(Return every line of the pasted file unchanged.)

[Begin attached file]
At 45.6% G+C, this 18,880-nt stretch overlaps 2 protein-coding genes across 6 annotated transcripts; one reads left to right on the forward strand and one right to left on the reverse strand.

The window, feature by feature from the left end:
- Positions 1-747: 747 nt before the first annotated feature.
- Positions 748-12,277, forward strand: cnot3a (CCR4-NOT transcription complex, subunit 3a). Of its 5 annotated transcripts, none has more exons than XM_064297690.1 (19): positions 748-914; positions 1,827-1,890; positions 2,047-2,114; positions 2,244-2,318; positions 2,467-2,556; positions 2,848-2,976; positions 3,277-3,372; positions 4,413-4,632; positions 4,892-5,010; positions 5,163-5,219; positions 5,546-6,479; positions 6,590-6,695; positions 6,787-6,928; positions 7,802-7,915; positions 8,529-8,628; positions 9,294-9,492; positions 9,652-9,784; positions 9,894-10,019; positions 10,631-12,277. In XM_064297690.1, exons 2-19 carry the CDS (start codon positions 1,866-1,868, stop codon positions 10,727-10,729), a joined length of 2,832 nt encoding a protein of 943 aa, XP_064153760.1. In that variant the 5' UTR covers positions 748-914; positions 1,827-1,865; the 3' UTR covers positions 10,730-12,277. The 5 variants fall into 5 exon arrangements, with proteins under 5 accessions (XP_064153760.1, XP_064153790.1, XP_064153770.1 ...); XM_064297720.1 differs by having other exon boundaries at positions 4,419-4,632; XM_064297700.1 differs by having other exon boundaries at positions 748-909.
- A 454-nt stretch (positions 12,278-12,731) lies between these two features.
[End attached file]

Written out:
At 45.6% G+C, this 18,880-nt stretch overlaps 2 protein-coding genes across 6 annotated transcripts; one reads left to right on the forward strand and one right to left on the reverse strand.

The window, feature by feature from the left end:
- Positions 1-747: 747 nt before the first annotated feature.
- Positions 748-12,277, forward strand: cnot3a (CCR4-NOT transcription complex, subunit 3a). Of its 5 annotated transcripts, none has more exons than XM_064297690.1 (19): positions 748-914; positions 1,827-1,890; positions 2,047-2,114; positions 2,244-2,318; positions 2,467-2,556; positions 2,848-2,976; positions 3,277-3,372; positions 4,413-4,632; positions 4,892-5,010; positions 5,163-5,219; positions 5,546-6,479; positions 6,590-6,695; positions 6,787-6,928; positions 7,802-7,915; positions 8,529-8,628; positions 9,294-9,492; positions 9,652-9,784; positions 9,894-10,019; positions 10,631-12,277. In XM_064297690.1, exons 2-19 carry the CDS (start codon positions 1,866-1,868, stop codon positions 10,727-10,729), a joined length of 2,832 nt encoding a protein of 943 aa, XP_064153760.1. In that variant the 5' UTR covers positions 748-914; positions 1,827-1,865; the 3' UTR covers positions 10,730-12,277. The 5 variants fall into 5 exon arrangements, with proteins under 5 accessions (XP_064153760.1, XP_064153790.1, XP_064153770.1 ...); XM_064297720.1 differs by having other exon boundaries at positions 4,419-4,632; XM_064297700.1 differs by having other exon boundaries at positions 748-909.
- A 454-nt stretch (positions 12,278-12,731) lies between these two features.